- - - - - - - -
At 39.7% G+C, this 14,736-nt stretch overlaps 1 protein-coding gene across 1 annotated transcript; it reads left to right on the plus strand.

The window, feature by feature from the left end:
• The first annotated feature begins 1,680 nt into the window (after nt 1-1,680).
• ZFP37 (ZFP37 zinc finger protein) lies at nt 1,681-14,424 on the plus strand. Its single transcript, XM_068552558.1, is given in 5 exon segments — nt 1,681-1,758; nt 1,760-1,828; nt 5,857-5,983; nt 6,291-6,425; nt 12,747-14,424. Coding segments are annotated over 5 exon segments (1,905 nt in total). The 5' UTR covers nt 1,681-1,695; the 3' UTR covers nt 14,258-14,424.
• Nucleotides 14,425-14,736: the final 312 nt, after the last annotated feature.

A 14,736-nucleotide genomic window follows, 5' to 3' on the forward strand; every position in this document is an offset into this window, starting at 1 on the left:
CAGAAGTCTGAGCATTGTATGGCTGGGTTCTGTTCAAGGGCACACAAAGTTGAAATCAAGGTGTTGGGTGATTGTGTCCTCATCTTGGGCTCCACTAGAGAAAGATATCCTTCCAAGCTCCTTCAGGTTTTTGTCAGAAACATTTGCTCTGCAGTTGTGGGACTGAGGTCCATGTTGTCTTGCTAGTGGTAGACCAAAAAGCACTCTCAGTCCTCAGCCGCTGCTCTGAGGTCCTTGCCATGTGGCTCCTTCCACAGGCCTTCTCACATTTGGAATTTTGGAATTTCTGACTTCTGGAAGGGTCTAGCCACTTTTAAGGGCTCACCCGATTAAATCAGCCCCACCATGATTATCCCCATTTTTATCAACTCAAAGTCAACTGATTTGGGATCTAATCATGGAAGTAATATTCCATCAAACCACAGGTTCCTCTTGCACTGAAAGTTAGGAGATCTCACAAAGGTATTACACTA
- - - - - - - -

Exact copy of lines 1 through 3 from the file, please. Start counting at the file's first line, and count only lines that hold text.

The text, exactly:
At 39.7% G+C, this 14,736-nt stretch overlaps 1 protein-coding gene across 1 annotated transcript; it reads left to right on the plus strand.

The window, feature by feature from the left end:
• The first annotated feature begins 1,680 nt into the window (after nt 1-1,680).